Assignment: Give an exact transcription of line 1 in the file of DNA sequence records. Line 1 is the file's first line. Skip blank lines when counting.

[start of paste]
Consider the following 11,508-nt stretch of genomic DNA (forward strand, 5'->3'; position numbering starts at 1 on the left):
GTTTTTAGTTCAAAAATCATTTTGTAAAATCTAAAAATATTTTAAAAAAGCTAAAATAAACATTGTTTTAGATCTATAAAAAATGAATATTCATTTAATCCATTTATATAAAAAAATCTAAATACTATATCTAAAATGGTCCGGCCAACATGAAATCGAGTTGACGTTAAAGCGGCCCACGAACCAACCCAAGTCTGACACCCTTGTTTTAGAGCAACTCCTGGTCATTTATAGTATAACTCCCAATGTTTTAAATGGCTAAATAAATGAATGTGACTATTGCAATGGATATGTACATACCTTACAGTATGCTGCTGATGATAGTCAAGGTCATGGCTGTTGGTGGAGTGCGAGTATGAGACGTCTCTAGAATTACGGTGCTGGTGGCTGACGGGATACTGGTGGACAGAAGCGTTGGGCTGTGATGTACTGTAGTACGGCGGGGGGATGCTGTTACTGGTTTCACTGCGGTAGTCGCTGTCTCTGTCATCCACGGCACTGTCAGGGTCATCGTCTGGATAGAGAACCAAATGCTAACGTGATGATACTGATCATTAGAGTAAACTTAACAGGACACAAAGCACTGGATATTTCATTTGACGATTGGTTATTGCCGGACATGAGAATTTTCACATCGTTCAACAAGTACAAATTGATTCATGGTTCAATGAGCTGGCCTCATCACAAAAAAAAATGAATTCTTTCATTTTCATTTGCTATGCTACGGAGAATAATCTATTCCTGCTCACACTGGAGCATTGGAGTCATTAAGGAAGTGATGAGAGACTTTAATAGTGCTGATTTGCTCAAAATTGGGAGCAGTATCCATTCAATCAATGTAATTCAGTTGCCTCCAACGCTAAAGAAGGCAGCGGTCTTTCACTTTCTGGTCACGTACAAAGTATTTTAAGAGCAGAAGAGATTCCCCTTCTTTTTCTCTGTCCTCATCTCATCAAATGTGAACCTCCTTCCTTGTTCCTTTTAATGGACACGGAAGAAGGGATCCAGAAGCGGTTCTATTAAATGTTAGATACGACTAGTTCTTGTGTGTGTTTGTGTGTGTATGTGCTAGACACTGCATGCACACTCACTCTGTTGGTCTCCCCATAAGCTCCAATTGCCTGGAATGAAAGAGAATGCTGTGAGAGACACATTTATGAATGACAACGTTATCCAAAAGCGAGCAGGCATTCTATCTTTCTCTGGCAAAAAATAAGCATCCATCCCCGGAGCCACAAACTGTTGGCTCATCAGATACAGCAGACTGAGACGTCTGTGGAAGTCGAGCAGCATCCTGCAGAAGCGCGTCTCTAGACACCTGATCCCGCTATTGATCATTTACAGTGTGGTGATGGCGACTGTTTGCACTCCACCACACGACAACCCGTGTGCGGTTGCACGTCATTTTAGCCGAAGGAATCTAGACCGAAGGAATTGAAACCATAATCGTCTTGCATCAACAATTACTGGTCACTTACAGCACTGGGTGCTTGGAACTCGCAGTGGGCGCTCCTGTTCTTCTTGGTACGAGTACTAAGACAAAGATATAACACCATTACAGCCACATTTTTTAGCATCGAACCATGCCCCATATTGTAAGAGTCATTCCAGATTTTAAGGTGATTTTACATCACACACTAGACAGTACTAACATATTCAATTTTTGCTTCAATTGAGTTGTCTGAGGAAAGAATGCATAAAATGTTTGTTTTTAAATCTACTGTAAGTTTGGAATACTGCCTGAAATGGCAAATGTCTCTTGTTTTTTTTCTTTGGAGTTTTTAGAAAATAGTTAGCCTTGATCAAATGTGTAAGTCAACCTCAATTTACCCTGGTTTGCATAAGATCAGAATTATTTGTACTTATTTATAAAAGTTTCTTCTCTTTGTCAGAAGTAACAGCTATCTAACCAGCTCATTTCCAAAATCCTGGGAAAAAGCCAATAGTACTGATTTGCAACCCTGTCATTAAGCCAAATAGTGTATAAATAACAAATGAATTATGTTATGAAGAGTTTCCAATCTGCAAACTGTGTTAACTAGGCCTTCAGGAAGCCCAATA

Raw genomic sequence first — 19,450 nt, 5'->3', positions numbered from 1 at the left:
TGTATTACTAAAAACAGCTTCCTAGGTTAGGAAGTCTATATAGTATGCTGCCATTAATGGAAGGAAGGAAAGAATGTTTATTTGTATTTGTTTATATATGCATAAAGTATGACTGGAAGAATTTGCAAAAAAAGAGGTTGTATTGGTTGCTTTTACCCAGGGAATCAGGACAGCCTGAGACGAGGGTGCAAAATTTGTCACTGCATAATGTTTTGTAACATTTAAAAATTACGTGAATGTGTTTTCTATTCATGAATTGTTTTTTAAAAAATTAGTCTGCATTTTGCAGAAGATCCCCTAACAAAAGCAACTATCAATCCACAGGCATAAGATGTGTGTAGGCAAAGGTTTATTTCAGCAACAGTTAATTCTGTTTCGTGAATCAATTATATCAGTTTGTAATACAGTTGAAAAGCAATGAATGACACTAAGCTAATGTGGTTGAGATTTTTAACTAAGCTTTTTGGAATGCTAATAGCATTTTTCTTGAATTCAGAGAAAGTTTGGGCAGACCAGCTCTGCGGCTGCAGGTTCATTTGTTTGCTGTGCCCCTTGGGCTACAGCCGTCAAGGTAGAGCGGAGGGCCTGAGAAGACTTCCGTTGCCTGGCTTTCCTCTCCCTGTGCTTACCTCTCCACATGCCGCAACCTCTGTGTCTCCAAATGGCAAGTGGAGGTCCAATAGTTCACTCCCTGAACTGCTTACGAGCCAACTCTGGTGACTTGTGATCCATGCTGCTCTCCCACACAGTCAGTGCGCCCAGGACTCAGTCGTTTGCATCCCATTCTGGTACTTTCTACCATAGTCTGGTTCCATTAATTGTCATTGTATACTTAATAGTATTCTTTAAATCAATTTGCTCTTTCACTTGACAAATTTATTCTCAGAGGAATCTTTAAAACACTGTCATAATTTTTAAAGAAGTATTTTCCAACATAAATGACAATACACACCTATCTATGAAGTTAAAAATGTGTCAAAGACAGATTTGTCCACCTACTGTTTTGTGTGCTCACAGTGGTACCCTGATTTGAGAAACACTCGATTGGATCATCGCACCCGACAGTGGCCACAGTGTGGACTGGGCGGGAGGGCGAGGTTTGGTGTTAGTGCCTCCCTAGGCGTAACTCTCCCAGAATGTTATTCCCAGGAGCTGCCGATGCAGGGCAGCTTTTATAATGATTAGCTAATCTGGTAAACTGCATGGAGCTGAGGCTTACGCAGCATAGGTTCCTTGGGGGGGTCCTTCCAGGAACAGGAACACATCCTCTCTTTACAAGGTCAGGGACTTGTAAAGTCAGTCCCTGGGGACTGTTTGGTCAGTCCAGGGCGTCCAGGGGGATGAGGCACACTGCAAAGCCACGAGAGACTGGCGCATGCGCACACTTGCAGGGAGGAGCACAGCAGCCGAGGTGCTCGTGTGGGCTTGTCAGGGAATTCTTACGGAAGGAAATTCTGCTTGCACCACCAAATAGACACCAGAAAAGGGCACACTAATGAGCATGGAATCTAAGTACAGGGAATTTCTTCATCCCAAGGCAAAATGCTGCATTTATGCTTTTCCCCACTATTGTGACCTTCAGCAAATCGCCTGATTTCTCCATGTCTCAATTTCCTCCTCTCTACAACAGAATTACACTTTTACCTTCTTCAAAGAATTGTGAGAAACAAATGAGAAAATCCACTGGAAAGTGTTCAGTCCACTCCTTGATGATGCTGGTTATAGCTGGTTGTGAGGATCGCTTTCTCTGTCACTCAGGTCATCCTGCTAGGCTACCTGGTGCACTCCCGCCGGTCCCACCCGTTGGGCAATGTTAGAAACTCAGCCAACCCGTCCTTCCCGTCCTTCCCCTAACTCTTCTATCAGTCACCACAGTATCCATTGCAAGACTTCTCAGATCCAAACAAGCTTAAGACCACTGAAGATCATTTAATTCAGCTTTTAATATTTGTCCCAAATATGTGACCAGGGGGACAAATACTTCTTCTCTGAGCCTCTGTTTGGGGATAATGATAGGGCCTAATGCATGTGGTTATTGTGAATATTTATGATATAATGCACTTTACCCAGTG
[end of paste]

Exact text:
Consider the following 11,508-nt stretch of genomic DNA (forward strand, 5'->3'; position numbering starts at 1 on the left):